5. You guys are doing such amazing things - I'm so glad that I have gotten the chance to experience My girls pregnancies with the both of you! :)

  6. Where was the mother while the baby was being worked on? Was she OK?

    1. We have no idea where the mother of the premature baby was. She was not on the labor and delivery unit, no where to be found. From what we are assuming, we think she was likely on the antepartum unit, being "treated" for severe preeclampsia, and unexpectedly spontaneously delivered.

  7. Was there any pain control available for the episiotomy? Was the necessity explained to the mother afterwards? That poor mum! Mine hurt badly enough WITH a local, I understand why she screamed :(
    One more question: why did the mum of twins need to get on the bed?
    What difficult conditions you are working in. My mind boggles. Thank you for sharing.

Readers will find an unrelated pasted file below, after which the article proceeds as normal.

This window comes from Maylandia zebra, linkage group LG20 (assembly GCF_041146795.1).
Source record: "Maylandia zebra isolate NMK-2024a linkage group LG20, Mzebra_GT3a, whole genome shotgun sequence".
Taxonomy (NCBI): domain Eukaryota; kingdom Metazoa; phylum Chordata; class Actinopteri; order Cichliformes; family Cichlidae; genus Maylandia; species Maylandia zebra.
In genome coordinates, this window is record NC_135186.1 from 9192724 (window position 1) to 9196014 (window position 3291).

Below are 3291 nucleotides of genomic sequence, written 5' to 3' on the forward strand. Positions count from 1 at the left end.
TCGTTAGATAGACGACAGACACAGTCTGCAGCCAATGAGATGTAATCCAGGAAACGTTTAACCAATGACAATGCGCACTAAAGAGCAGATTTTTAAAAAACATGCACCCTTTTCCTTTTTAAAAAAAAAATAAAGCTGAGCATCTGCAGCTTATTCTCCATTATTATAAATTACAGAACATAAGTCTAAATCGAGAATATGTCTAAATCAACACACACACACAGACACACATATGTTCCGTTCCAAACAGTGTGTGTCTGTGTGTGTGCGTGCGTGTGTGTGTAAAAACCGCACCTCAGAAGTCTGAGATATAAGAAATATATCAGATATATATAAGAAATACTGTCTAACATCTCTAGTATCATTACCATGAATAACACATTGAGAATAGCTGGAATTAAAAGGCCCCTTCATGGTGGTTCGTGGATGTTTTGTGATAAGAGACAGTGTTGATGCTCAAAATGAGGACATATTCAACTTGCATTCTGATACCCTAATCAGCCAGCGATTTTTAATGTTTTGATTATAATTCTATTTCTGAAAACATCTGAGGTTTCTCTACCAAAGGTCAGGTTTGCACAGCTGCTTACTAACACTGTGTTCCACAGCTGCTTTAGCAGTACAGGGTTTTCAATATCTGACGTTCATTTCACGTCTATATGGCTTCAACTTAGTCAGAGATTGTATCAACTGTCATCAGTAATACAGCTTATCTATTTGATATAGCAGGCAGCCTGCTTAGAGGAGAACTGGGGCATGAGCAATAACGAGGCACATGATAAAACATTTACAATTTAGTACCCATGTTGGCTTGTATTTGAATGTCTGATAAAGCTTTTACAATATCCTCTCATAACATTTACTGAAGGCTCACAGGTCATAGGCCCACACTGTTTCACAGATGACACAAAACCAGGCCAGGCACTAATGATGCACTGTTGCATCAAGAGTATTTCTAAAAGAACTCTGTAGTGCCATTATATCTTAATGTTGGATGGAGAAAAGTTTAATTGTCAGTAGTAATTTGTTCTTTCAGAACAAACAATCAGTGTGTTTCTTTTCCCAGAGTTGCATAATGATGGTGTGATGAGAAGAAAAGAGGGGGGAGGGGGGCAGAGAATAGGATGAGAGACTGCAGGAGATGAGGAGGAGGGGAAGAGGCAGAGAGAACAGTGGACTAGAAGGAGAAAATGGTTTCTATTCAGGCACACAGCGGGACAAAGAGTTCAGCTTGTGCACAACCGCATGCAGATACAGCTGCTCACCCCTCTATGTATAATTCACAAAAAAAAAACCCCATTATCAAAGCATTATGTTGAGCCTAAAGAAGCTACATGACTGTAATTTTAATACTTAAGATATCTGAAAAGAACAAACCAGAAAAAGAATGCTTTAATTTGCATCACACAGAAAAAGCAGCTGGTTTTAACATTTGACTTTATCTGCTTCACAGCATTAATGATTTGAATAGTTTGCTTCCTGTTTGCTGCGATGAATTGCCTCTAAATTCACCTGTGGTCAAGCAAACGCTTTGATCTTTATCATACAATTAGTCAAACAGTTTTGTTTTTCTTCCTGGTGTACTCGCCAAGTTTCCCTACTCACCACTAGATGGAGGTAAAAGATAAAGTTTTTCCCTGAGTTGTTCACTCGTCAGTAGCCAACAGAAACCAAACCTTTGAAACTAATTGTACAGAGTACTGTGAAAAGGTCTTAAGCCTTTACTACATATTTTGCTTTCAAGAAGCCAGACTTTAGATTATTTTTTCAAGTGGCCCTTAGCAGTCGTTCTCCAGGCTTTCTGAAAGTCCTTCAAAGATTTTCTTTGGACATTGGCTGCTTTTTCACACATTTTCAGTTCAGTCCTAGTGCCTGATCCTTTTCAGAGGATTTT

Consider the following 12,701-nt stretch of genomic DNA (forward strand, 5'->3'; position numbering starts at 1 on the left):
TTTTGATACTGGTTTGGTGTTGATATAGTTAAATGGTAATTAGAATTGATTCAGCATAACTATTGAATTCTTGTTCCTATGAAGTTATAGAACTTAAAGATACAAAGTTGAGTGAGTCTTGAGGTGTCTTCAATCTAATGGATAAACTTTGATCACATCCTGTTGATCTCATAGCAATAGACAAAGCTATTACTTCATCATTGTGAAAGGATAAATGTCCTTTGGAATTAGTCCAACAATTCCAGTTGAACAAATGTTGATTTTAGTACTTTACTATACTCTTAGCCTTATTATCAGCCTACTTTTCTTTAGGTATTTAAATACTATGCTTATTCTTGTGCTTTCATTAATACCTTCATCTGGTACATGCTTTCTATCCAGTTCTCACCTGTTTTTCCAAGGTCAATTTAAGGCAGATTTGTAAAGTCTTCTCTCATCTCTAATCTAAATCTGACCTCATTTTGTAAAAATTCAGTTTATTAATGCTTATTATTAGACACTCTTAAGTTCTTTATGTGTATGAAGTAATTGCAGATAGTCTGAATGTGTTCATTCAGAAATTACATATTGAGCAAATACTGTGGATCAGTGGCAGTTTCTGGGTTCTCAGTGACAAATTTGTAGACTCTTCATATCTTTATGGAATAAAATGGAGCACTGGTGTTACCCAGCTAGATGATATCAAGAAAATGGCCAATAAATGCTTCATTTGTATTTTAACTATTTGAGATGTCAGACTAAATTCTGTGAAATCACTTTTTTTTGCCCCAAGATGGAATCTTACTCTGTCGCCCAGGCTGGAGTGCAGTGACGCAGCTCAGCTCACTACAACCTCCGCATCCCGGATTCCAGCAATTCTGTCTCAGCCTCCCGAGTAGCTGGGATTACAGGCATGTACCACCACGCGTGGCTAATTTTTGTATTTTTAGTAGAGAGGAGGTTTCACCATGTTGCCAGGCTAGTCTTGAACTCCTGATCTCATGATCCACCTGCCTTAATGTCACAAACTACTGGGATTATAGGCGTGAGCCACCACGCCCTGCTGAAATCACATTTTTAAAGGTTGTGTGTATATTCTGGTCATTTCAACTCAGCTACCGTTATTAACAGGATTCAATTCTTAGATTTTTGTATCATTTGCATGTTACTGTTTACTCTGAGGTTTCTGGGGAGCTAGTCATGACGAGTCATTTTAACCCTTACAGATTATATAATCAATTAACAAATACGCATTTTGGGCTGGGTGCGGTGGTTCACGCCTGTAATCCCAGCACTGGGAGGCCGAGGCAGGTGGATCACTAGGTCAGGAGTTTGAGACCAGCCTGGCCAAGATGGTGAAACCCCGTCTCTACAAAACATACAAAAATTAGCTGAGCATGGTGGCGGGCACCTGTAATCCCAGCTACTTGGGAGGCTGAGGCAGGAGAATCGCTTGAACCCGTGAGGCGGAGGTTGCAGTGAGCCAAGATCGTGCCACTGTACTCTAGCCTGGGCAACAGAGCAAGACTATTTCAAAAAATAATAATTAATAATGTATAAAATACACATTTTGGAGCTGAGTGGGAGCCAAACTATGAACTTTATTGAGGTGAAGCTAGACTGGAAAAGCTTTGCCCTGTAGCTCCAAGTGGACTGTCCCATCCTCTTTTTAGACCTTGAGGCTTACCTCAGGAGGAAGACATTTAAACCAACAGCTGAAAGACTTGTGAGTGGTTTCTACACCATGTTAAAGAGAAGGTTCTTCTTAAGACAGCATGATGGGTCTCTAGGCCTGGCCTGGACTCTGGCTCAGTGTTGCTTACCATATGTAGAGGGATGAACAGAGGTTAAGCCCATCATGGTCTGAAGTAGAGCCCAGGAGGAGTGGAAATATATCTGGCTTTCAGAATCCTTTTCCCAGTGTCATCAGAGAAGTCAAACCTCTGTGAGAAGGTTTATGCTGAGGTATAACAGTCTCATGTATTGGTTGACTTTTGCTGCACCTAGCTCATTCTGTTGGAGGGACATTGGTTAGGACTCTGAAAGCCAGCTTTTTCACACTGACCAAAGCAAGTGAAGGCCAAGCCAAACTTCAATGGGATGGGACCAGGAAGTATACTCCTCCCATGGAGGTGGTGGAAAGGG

1. Thank you for your comments! And great questions!
      There was no anesthetic used for the episiotomy, and a few reasons for this. 1) It was an emergency. Baby was in severe compromise and needed to be born. With that said, lidocaine isn't something that is routinely drawn up and at the bedside of a delivery.
      2) With an emergent episiotomy (which is the only time it should be done), if there is time to draw up lidocaine and numb the area, then it is likely not a true emergency.
      3) It's also common practice to cut an episiotomy at the peak of a push, to minimize the feeling. We also have to consider the pain that goes with injecting the sensitive tissue with a needle several times.
      4) Lastly, most of the basic supplies are either severely low in supply or simply not available. Lidocaine is like gold.

      Hope that helped to understand! : )